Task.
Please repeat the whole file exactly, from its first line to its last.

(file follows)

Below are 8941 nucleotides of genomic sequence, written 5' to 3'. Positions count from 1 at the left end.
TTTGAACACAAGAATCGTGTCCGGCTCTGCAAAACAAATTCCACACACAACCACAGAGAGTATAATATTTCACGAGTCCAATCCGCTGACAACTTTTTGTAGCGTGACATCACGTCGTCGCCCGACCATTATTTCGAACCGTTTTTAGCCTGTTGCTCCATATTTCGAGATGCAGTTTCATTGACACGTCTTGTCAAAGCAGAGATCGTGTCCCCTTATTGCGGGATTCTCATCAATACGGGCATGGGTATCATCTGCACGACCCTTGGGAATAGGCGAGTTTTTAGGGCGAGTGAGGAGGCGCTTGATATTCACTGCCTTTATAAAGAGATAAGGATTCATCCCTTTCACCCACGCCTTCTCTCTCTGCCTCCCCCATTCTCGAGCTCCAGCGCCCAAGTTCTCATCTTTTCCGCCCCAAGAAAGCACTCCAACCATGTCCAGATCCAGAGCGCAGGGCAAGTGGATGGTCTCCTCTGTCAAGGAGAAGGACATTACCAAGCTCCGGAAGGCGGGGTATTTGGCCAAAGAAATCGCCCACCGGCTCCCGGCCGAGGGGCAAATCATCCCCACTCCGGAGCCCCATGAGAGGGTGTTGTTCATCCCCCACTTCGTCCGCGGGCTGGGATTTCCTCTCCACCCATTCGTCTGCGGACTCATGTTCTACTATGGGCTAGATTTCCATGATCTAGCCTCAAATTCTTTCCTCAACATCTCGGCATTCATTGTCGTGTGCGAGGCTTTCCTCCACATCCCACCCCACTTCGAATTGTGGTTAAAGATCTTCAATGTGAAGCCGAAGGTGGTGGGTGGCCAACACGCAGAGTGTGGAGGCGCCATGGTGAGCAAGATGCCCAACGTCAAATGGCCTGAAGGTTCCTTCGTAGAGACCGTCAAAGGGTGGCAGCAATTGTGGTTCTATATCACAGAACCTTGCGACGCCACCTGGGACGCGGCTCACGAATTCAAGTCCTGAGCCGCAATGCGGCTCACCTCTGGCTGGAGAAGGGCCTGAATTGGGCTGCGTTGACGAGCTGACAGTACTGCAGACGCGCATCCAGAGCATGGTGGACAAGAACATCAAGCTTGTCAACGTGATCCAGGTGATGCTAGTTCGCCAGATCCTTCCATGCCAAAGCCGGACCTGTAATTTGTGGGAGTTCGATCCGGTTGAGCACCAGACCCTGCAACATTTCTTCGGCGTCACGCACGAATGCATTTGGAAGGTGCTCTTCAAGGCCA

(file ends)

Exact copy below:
Below are 8941 nucleotides of genomic sequence, written 5' to 3'. Positions count from 1 at the left end.
TTTGAACACAAGAATCGTGTCCGGCTCTGCAAAACAAATTCCACACACAACCACAGAGAGTATAATATTTCACGAGTCCAATCCGCTGACAACTTTTTGTAGCGTGACATCACGTCGTCGCCCGACCATTATTTCGAACCGTTTTTAGCCTGTTGCTCCATATTTCGAGATGCAGTTTCATTGACACGTCTTGTCAAAGCAGAGATCGTGTCCCCTTATTGCGGGATTCTCATCAATACGGGCATGGGTATCATCTGCACGACCCTTGGGAATAGGCGAGTTTTTAGGGCGAGTGAGGAGGCGCTTGATATTCACTGCCTTTATAAAGAGATAAGGATTCATCCCTTTCACCCACGCCTTCTCTCTCTGCCTCCCCCATTCTCGAGCTCCAGCGCCCAAGTTCTCATCTTTTCCGCCCCAAGAAAGCACTCCAACCATGTCCAGATCCAGAGCGCAGGGCAAGTGGATGGTCTCCTCTGTCAAGGAGAAGGACATTACCAAGCTCCGGAAGGCGGGGTATTTGGCCAAAGAAATCGCCCACCGGCTCCCGGCCGAGGGGCAAATCATCCCCACTCCGGAGCCCCATGAGAGGGTGTTGTTCATCCCCCACTTCGTCCGCGGGCTGGGATTTCCTCTCCACCCATTCGTCTGCGGACTCATGTTCTACTATGGGCTAGATTTCCATGATCTAGCCTCAAATTCTTTCCTCAACATCTCGGCATTCATTGTCGTGTGCGAGGCTTTCCTCCACATCCCACCCCACTTCGAATTGTGGTTAAAGATCTTCAATGTGAAGCCGAAGGTGGTGGGTGGCCAACACGCAGAGTGTGGAGGCGCCATGGTGAGCAAGATGCCCAACGTCAAATGGCCTGAAGGTTCCTTCGTAGAGACCGTCAAAGGGTGGCAGCAATTGTGGTTCTATATCACAGAACCTTGCGACGCCACCTGGGACGCGGCTCACGAATTCAAGTCCTGAGCCGCAATGCGGCTCACCTCTGGCTGGAGAAGGGCCTGAATTGGGCTGCGTTGACGAGCTGACAGTACTGCAGACGCGCATCCAGAGCATGGTGGACAAGAACATCAAGCTTGTCAACGTGATCCAGGTGATGCTAGTTCGCCAGATCCTTCCATGCCAAAGCCGGACCTGTAATTTGTGGGAGTTCGATCCGGTTGAGCACCAGACCCTGCAACATTTCTTCGGCGTCACGCACGAATGCATTTGGAAGGTGCTCTTCAAGGCCA